Ausmus siad it wouldn’t be a strict platoon, but rather “platoon-oriented.” Intrigued, I asked if it would be based at all on who on was the mound for the Tigers, or simply by who the opposing pitcher was.
“I think both catchers are capable of handling our pitchers,” answered Ausmus. “No pitcher has ever shown a preference for one guy, or told me of a preference for one catcher or another. It will be mainly on the opposing pitcher. I have confidence in both catchers, defensively.”
Terrance Gore hit the first home run of his career last night. It came in his 1,948th professional plate appearance, and traveled a reported 401 feet. Gore is with Kansas City’s Triple-A affiliate, the Omaha Storm Chasers.
On Tuesday, Odubel Herrera became the first Philadelphia Phillies player with nine extra-base hits over a four-game stretch since Cy Williams in 1923. Prior to singling on Friday night, Herrera’s last 12 hits had gone for extra bases, making him the first Phillie in the modern era with 12 straight hits for extra bases.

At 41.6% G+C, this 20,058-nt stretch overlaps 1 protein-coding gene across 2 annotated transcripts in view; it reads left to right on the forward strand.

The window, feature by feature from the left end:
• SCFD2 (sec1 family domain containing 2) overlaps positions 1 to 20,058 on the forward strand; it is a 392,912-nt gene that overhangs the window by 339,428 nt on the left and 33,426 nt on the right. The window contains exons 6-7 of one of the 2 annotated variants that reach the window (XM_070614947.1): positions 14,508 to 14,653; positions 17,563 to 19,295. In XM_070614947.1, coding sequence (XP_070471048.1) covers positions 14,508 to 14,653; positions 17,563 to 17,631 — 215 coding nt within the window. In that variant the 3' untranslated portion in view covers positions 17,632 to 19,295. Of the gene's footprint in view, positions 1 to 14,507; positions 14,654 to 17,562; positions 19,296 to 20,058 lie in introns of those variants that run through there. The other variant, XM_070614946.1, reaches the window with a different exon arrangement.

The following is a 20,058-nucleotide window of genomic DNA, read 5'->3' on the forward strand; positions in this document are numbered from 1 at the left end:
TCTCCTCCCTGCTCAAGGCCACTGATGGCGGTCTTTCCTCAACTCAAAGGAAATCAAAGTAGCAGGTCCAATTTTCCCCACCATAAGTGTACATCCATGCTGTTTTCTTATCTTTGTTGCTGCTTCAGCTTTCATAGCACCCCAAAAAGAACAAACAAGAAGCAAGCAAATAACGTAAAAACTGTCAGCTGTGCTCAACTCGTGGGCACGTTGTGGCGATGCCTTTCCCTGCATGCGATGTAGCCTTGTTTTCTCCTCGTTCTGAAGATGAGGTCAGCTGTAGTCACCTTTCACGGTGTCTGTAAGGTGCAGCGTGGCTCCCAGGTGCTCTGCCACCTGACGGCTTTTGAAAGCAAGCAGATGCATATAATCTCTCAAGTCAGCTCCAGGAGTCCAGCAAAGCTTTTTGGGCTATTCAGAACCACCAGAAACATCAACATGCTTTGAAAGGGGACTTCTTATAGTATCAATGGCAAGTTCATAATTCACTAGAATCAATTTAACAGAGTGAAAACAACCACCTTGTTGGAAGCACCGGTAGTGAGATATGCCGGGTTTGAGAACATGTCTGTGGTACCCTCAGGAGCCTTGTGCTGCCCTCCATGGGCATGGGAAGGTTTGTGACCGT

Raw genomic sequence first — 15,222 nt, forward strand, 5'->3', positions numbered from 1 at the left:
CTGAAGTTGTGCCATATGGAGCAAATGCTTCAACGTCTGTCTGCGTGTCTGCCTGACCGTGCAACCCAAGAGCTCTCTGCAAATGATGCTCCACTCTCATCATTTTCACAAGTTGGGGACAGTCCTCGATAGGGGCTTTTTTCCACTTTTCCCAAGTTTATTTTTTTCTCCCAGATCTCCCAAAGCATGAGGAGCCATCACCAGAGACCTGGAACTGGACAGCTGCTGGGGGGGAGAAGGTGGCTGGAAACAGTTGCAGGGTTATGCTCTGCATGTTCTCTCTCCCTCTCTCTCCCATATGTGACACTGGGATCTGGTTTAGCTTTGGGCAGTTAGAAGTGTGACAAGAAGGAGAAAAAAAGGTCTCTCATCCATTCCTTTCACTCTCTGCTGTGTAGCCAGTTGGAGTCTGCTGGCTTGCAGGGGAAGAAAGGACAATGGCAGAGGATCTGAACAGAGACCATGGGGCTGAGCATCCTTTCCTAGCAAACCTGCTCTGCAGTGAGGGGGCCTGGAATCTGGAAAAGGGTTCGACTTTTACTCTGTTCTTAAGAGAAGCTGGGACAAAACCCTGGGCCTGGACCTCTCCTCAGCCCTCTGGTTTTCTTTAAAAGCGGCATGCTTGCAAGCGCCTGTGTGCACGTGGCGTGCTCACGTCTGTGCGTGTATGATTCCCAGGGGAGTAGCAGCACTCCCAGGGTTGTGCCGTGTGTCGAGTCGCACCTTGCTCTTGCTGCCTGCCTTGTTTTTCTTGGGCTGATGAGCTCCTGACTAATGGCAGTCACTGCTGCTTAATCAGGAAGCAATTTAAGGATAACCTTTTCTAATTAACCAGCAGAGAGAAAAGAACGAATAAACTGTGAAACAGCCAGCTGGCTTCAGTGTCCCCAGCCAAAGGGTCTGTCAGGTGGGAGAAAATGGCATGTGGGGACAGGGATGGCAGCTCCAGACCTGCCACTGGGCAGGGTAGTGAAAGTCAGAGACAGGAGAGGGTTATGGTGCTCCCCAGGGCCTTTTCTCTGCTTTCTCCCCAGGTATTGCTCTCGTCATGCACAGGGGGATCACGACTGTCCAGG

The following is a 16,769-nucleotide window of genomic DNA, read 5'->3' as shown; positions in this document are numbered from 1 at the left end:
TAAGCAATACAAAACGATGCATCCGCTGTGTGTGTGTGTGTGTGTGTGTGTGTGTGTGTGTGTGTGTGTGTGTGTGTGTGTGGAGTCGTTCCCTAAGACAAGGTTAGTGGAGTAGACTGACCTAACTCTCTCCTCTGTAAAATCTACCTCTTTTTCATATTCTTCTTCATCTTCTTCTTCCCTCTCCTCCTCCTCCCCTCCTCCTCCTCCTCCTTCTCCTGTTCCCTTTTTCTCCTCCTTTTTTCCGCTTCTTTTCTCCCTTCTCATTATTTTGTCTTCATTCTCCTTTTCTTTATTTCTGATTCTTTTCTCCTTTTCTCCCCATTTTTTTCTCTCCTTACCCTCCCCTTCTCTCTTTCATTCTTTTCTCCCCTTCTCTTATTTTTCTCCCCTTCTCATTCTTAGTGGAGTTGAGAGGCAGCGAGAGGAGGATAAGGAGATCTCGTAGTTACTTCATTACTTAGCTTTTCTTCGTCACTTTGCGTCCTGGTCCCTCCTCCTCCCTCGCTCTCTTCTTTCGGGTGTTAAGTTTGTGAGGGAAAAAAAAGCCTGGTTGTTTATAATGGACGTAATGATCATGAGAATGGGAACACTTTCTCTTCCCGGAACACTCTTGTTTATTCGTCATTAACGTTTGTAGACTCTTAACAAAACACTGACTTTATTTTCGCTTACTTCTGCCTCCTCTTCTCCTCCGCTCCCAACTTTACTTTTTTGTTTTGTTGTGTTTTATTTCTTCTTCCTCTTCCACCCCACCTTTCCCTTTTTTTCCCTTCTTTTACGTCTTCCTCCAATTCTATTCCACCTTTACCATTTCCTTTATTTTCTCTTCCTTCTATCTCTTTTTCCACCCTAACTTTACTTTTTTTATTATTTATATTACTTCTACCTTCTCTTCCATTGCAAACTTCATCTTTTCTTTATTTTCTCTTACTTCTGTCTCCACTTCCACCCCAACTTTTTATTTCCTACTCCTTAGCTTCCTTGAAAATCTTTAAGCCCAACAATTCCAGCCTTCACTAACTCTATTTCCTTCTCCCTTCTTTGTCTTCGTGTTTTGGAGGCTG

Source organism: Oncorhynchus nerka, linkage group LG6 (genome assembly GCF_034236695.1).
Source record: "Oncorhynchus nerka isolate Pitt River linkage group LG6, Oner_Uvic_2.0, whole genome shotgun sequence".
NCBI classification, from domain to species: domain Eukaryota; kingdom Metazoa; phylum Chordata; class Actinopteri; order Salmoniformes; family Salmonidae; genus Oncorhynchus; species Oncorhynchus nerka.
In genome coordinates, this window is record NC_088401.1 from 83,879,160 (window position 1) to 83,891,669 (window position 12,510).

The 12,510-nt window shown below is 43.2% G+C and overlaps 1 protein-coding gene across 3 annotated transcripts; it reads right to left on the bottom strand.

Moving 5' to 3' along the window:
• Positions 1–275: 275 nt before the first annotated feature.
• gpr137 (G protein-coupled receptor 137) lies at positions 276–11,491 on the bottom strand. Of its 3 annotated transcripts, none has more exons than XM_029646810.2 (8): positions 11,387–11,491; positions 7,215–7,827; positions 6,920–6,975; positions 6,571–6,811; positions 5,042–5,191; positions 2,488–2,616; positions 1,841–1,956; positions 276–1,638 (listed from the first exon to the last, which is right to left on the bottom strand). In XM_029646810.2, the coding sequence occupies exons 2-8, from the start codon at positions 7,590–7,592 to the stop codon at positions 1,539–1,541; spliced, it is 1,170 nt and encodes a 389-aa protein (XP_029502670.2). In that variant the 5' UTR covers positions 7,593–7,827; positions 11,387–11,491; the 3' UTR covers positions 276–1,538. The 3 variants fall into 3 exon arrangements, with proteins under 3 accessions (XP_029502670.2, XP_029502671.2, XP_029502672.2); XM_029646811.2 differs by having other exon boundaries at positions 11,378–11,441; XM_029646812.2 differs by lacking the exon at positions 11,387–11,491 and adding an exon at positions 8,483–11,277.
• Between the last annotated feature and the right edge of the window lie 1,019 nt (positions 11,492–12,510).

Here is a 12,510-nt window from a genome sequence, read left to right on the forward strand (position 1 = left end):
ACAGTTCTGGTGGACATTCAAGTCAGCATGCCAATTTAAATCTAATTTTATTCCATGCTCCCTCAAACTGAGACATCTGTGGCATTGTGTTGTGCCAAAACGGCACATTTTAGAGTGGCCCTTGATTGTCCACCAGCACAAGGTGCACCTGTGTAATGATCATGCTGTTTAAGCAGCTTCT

Joey Votto has walked 44 times and struck out 32 times. Ryon Healy has walked nine times and struck out 60 times.
Oakland’s Yonder Alonso leads American League first baseman in OBP (.383) and SLG (.656), and he ranks third in home runs (16).
Among pitchers 26 years and younger, 19-year-old Triston McKenzie leads the minors with 84 strikeouts (in 64-and-two-thirds innings). The Indians drafted McKenzie 42nd overall in 2015.
The Lansing Lugnuts, Toronto’s low-A affiliate, led off one of yesterday’s Game Notes blurbs with an advanced stat: “Bo Bichette is first in the Midwest League in wRC+ (200), OPS (1.064), batting average (.379), slugging percentage (.611), base hits (75) and runs scored (45).”